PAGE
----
All The Things You Are: The Life of Tony Bennett – A Review
John Wiley and Sons, Hoboken, New Jersey, 2011; 346 pps; $26.95 hardcover
After reading Tony Bennett’s 1998 autobiography, I was left considerably unsatisfied due to its lack of realistic depth. Despite Bennett’s continuous attempts to convince the reader every record he made was good music and that everyone he met was still a dear friend, it only left me feeling untrusted, as if I wasn’t worthy of the truth. Had Bennett been willing to point the same keen sense of verismo at his own motivations and outcomes as he did when recounting the deplorable policies of discrimination seen in the Army, he might have produced a biography to match his iconic standing in American pop music. As an interested fan of both Bennett’s music and life events, I hoped that a more revealing and believable account of the evergreen vocalist was yet to come. So with much fertile ground still available, into the fold steps David Evanier with his All the Things You Are. Considering his previous works were on cool-crooners Bobby Darin and Jimmy Roselli, Evanier brings a breadth of perspective to the table.
As a biographer, Evanier was faced with a question peculiar to writing about the still very much alive Bennett: should he attempt to interview the singer and thus expose himself to the influence of Bennett’s persona, or should he proceed with existing materials combined with the fresh opinions of those who orbited the main subject? The author’s response is laid out in the opening chapter on Bennett’s childhood in Astoria. There are equal portions of comments from family (cousins in particular), friends of various degrees, and quotes by Bennett himself taken from all forms of sources except for private communication with the author—a format generally adhered to throughout the book.
Bennett’s early life is portrayed as one not dissimilar to other singers of Italian heritage from the same period. There was a large family centered on a strong mother figure, a willingness to sing anywhere and everywhere for anyone, wiseguys hanging around expecting favors, and a steady sequence of opportunities met with preparation that in retrospect make success seem pre-ordained. What is impressive in these opening chapters is the level of work Bennett invested into his craft even in the earliest years. Here was a man blessed with knowing exactly what he wanted to do in life.
Evanier does an excellent job of tracing Bennett’s recording output with Columbia and elsewhere by citing quotes from many of the involved parties, including musicians, producers, and arrangers. Bennett is rarely critical of his own work so it is the comments from those on the periphery that provide the more colorful insight. For example, with regards to the 1970 album Tony Sings the Great Hits of Today, Bennett is said to have vomited before the recording session as a reaction to how unpleasant he found the contemporary material, but no direct quotes are offered. Only in the statements from producer Clive Davis is an alternative view of same event offered. According to Davis, he told Bennett, “If you keep accusing us of not promoting you enough, I have no choice but to put on my business hat. You have to update your repertoire.” This single exchange symbolizes Bennett’s life-long battle to create a catalog of artistic “great” songs as opposed to accepting the tendencies of record companies to chase after “flavor of the day” hit singles.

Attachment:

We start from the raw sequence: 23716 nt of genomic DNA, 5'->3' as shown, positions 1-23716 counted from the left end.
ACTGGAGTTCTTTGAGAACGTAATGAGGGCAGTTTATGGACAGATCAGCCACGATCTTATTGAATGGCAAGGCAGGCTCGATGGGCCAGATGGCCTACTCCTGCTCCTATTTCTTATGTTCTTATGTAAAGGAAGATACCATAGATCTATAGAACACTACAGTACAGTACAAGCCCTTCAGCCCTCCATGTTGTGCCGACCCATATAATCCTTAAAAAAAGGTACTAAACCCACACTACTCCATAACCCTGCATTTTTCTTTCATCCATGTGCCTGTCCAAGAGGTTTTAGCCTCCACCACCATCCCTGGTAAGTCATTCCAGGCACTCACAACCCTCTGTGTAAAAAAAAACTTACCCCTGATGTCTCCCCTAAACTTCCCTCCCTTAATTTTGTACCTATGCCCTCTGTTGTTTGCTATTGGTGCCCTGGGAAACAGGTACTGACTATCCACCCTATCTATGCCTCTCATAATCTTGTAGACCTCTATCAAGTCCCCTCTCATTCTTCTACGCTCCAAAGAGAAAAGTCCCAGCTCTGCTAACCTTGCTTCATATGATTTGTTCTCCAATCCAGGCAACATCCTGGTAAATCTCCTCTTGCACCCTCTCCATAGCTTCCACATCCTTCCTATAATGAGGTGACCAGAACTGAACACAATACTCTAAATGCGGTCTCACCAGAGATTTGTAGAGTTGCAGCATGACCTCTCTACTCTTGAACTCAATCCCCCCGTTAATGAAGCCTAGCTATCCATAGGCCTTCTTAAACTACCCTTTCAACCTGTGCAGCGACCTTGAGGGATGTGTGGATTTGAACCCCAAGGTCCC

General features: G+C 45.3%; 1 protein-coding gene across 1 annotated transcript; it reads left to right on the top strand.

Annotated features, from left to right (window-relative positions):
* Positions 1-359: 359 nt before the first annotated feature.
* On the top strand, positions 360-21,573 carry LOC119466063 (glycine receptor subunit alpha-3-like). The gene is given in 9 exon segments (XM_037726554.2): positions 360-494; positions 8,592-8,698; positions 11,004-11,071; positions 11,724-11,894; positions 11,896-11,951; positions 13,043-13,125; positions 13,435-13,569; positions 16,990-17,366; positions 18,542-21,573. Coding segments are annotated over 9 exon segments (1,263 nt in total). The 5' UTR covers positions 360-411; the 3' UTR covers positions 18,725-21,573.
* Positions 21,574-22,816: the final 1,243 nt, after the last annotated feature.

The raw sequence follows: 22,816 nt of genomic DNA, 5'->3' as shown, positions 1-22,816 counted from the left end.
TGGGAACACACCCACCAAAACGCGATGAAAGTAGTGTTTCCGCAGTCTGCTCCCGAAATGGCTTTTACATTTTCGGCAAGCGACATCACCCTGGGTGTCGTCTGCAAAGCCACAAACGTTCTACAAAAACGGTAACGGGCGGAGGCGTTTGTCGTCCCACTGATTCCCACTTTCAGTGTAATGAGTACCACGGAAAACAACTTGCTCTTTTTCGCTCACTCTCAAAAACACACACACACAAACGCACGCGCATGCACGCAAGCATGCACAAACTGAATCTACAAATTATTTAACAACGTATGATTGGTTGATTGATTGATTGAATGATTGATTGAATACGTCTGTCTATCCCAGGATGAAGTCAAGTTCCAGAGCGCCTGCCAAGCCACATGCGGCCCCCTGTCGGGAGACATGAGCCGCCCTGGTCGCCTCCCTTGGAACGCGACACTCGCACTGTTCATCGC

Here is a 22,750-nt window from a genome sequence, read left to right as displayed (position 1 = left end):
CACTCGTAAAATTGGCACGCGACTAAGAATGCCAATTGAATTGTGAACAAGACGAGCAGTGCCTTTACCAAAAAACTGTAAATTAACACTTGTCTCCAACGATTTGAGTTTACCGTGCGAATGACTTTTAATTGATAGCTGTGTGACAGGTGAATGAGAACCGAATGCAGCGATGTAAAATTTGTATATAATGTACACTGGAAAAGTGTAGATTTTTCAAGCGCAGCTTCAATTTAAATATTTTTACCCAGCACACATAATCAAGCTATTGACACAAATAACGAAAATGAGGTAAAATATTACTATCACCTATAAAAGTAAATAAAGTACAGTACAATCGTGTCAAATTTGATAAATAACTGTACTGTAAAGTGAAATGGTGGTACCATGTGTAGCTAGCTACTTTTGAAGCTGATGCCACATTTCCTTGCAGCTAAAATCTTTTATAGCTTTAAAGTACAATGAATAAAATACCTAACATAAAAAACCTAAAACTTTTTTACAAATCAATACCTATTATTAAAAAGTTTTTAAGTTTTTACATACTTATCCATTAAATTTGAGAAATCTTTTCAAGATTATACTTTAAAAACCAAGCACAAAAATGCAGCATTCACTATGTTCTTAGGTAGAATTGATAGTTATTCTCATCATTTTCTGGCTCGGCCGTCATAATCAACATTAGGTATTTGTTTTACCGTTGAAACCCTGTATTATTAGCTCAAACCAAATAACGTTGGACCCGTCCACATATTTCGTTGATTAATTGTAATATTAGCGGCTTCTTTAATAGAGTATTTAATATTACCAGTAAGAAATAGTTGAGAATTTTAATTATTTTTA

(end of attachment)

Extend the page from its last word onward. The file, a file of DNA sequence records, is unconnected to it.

There are two stylistic choices Evanier makes that at times detract from Bennett’s story. First, the author often relinquishes to others substantial narrative real estate. The reader is asked to believe that the extensive indented passages (over five pages from pianist John Bunch in chapter 7 for example) are worthy of uninterrupted presentation. But, instead, the book takes on the appearance of allowing guest-author manifestos where the deft touch of editing and contextualization would have strengthened the commentary. Second, Evanier is quite comfortable injecting himself into the dialogue with first-person references even when there is no advantage in doing so. Consistent reminders that “Will Friedwald told me” or “Marion Evans told me” or “Derek Boulton told me” eventually project a guise of self-involvement that Evanier’s otherwise exquisite and subtle writing does not require.
Where Evanier shines is when he amplifies issues underplayed or ignored in Bennett’s own account. This is most apparent in the discussion of Bennett’s drug abuse or the reported deal he made to buy himself free of any future mob interference. According to Evanier’s research, Bennett requested and was given a royalty advance of $600,000 from Columbia in order to pay a “release fee” to “previous management.” This is a powerful example of how driven Bennett was to secure his artistic freedom, and Evanier reliably discloses the details that the vocalist has yet to corroborate.
It’s possible an even more definitive telling of the Bennett legacy will be forthcoming in decades ahead, but for now, no one but Evanier has offered such a robust and insightful account of one of America’s greatest vocalists. All the Things You Are adroitly fills numerous historical gaps and provides a much-needed addition to the Tony Bennett biography shelf.
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Dr. Gregg Akkerman is the author of The Last Balladeer: The Johnny Hartman Story (Scarecrow Press, 2012) and an associate professor of music at the University of South Carolina Upstate in Spartanburg.
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